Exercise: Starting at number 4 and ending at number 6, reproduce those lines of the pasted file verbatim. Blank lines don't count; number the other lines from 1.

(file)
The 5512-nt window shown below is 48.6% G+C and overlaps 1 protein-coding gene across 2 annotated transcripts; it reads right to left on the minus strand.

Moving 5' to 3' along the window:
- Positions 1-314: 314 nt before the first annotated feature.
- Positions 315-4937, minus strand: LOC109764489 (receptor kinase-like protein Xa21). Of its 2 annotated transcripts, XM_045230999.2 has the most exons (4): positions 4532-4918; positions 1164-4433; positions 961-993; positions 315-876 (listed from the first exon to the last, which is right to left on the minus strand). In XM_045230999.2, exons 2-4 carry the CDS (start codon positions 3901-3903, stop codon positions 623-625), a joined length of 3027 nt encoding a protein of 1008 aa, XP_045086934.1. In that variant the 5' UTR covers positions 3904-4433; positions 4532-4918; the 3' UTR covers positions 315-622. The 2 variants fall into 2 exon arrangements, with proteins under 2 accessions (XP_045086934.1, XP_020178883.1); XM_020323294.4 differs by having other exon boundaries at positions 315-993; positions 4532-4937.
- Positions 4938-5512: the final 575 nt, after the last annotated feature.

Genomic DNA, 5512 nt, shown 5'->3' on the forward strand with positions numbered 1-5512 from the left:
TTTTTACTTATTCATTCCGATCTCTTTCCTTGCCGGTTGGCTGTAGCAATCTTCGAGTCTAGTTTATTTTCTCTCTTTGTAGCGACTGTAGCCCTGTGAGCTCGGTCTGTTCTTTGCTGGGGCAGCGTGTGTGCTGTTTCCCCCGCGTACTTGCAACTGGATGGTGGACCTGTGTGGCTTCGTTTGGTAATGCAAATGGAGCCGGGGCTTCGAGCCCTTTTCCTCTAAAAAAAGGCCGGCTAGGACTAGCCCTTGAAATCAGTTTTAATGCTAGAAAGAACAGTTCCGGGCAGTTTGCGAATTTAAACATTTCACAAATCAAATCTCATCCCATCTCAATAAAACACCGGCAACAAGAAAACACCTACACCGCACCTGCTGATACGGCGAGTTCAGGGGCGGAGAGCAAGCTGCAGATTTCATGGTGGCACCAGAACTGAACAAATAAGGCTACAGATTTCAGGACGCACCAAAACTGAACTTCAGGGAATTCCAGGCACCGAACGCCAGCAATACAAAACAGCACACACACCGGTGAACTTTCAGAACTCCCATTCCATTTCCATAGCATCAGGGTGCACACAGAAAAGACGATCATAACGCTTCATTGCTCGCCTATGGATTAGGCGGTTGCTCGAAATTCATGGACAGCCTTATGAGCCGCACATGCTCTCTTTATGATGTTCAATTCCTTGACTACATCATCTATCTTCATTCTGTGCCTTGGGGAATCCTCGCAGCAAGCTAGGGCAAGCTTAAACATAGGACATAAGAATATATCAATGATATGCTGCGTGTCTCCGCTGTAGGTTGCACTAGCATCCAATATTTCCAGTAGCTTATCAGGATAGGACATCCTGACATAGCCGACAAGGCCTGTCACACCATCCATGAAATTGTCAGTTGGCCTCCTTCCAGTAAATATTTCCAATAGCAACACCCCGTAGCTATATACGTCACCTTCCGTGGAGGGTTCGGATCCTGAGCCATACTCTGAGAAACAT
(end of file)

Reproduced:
- Positions 315-4937, minus strand: LOC109764489 (receptor kinase-like protein Xa21). Of its 2 annotated transcripts, XM_045230999.2 has the most exons (4): positions 4532-4918; positions 1164-4433; positions 961-993; positions 315-876 (listed from the first exon to the last, which is right to left on the minus strand). In XM_045230999.2, exons 2-4 carry the CDS (start codon positions 3901-3903, stop codon positions 623-625), a joined length of 3027 nt encoding a protein of 1008 aa, XP_045086934.1. In that variant the 5' UTR covers positions 3904-4433; positions 4532-4918; the 3' UTR covers positions 315-622. The 2 variants fall into 2 exon arrangements, with proteins under 2 accessions (XP_045086934.1, XP_020178883.1); XM_020323294.4 differs by having other exon boundaries at positions 315-993; positions 4532-4937.
- Positions 4938-5512: the final 575 nt, after the last annotated feature.

Genomic DNA, 5512 nt, shown 5'->3' on the forward strand with positions numbered 1-5512 from the left: